Got $3,000? 2 Tech Stocks to Buy and Hold for the Long Term

Growth investors have had trouble finding deals while tech companies have surged in the previous year. The Nasdaq Composite Index, up 10% in 2024 after surging last year, has several popular stocks.  

Longer time frames reduce the danger of overpaying for stocks in this scenario. With a decade-long investment horizon, you can ignore short-term volatility and market returns. With that long-term view, let's look at two tech stocks that, while expensive, could enhance your portfolio results.  

1. Garmin If you're passing on Apple (NASDAQ: AAPL) stock due to poor growth, consider Garmin (NYSE: GRMN). The electronic device specialist increased revenue 13% last quarter, compared to Apple's 2%. Fitness watches and GPS-enabled smartwatches from Garmin were popular. Press release: "We are entering 2024 with strong momentum," CEO Cliff Pemble stated.  

It's true that Garmin sells more hardware, which is less profitable than software. That's why its operational profit margin is 21%, compared to Apple's 31%.  

Garmin still generates strong profitability and cash flow. Last year, it generated $1.2 billion in free cash flow, approximately 25% of revenues. It's also cheap despite shares rising in the past year. Garmin trades at 5.5 times sales, compared to Apple's 6.9 times.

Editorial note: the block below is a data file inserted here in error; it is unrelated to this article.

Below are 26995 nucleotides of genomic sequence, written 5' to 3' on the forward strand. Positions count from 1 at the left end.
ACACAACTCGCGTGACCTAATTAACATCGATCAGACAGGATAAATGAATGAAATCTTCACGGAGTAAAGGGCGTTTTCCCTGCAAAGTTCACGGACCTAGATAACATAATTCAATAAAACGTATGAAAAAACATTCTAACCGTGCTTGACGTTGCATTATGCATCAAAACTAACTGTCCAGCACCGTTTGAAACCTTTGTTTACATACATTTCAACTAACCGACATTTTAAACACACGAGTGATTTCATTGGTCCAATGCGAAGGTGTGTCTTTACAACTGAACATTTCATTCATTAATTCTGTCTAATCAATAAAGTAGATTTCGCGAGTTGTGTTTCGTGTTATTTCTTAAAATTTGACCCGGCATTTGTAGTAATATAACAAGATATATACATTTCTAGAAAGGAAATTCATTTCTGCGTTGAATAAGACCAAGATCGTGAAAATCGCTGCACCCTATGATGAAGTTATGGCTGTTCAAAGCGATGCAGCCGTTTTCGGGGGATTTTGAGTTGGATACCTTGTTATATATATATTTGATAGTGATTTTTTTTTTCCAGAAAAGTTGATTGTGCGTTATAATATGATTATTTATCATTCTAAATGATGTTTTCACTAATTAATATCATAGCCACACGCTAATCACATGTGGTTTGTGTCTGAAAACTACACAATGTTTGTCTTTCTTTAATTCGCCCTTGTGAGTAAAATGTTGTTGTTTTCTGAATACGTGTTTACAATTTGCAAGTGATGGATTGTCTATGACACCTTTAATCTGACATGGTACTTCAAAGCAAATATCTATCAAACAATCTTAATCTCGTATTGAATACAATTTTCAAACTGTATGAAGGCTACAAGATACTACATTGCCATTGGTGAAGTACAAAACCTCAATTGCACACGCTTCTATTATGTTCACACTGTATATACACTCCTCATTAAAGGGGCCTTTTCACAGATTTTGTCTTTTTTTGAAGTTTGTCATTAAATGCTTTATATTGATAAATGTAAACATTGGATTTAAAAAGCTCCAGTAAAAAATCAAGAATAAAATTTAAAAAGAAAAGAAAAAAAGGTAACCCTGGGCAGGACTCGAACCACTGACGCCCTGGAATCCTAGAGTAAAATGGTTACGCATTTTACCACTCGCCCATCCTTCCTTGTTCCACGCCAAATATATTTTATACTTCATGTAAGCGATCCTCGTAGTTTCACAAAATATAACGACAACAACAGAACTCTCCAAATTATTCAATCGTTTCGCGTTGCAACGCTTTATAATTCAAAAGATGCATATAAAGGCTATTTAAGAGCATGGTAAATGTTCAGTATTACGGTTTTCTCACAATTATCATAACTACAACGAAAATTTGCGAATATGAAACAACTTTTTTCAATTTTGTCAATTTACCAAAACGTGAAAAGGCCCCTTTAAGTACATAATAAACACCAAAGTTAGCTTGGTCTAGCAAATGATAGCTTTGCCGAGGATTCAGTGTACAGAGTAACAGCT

2. Meta-platforms Meta Platforms (NASDAQ: META) stock likely fluctuate around its April 24 earnings report, but investors may buy this great company now. Meta's basic engagement numbers are strong before that announcement. Through late 2023, Facebook reported 3.2 billion daily users. Instagram and Facebook are the foundation of its family of apps, which 80% of monthly users use daily.  

Meta now monetizes that usage better. Due to more feed adverts, average revenue per user crossed $10 last quarter. In the next earnings report, Meta should enhance average advertising rates to boost earnings growth. Its momentum is high now. Operating income rose 62% to $46 billion, or 35% of revenues, last year.  

Meta's heavy investment in data centers, AI capability, and virtual reality technology may hurt its performance next year. However, CEO Mark Zuckerberg and his team will emphasize the spectacular returns this spending might generate over the next decade or longer. That's the best strategy to weather Meta's likely volatility after its enormous run over the previous year, so investors should focus on this company long-term.  

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